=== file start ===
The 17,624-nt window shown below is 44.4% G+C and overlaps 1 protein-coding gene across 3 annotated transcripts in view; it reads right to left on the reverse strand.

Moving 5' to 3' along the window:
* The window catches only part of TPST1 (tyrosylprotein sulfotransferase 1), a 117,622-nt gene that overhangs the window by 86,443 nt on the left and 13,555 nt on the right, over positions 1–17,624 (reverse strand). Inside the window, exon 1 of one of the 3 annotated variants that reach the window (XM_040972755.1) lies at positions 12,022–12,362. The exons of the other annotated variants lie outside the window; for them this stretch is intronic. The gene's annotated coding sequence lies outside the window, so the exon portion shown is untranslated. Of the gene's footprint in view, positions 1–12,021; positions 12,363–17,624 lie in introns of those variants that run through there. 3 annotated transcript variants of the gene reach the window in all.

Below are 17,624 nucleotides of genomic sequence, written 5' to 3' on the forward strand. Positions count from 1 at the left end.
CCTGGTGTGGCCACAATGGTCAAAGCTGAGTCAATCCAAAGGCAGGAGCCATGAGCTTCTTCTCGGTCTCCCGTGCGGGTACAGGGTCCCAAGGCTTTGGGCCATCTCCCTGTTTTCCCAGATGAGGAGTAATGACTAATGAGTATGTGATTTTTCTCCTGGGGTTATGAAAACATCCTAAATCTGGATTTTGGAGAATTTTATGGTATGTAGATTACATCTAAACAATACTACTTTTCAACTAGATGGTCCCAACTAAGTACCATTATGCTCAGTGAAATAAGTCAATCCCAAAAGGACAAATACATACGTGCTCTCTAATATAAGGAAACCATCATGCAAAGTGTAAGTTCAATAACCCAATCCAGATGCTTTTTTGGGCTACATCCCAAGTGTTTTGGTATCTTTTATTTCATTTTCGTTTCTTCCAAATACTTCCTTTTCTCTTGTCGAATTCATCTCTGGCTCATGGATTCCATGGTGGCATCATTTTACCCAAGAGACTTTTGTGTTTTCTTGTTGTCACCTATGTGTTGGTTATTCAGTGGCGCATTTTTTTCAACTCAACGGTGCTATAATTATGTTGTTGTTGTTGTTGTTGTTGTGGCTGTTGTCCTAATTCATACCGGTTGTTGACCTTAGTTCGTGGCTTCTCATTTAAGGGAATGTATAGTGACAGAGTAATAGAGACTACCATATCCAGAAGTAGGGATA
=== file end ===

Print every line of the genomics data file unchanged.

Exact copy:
The 17,624-nt window shown below is 44.4% G+C and overlaps 1 protein-coding gene across 3 annotated transcripts in view; it reads right to left on the reverse strand.

Moving 5' to 3' along the window:
* The window catches only part of TPST1 (tyrosylprotein sulfotransferase 1), a 117,622-nt gene that overhangs the window by 86,443 nt on the left and 13,555 nt on the right, over positions 1–17,624 (reverse strand). Inside the window, exon 1 of one of the 3 annotated variants that reach the window (XM_040972755.1) lies at positions 12,022–12,362. The exons of the other annotated variants lie outside the window; for them this stretch is intronic. The gene's annotated coding sequence lies outside the window, so the exon portion shown is untranslated. Of the gene's footprint in view, positions 1–12,021; positions 12,363–17,624 lie in introns of those variants that run through there. 3 annotated transcript variants of the gene reach the window in all.

Below are 17,624 nucleotides of genomic sequence, written 5' to 3' on the forward strand. Positions count from 1 at the left end.
CCTGGTGTGGCCACAATGGTCAAAGCTGAGTCAATCCAAAGGCAGGAGCCATGAGCTTCTTCTCGGTCTCCCGTGCGGGTACAGGGTCCCAAGGCTTTGGGCCATCTCCCTGTTTTCCCAGATGAGGAGTAATGACTAATGAGTATGTGATTTTTCTCCTGGGGTTATGAAAACATCCTAAATCTGGATTTTGGAGAATTTTATGGTATGTAGATTACATCTAAACAATACTACTTTTCAACTAGATGGTCCCAACTAAGTACCATTATGCTCAGTGAAATAAGTCAATCCCAAAAGGACAAATACATACGTGCTCTCTAATATAAGGAAACCATCATGCAAAGTGTAAGTTCAATAACCCAATCCAGATGCTTTTTTGGGCTACATCCCAAGTGTTTTGGTATCTTTTATTTCATTTTCGTTTCTTCCAAATACTTCCTTTTCTCTTGTCGAATTCATCTCTGGCTCATGGATTCCATGGTGGCATCATTTTACCCAAGAGACTTTTGTGTTTTCTTGTTGTCACCTATGTGTTGGTTATTCAGTGGCGCATTTTTTTCAACTCAACGGTGCTATAATTATGTTGTTGTTGTTGTTGTTGTTGTGGCTGTTGTCCTAATTCATACCGGTTGTTGACCTTAGTTCGTGGCTTCTCATTTAAGGGAATGTATAGTGACAGAGTAATAGAGACTACCATATCCAGAAGTAGGGATA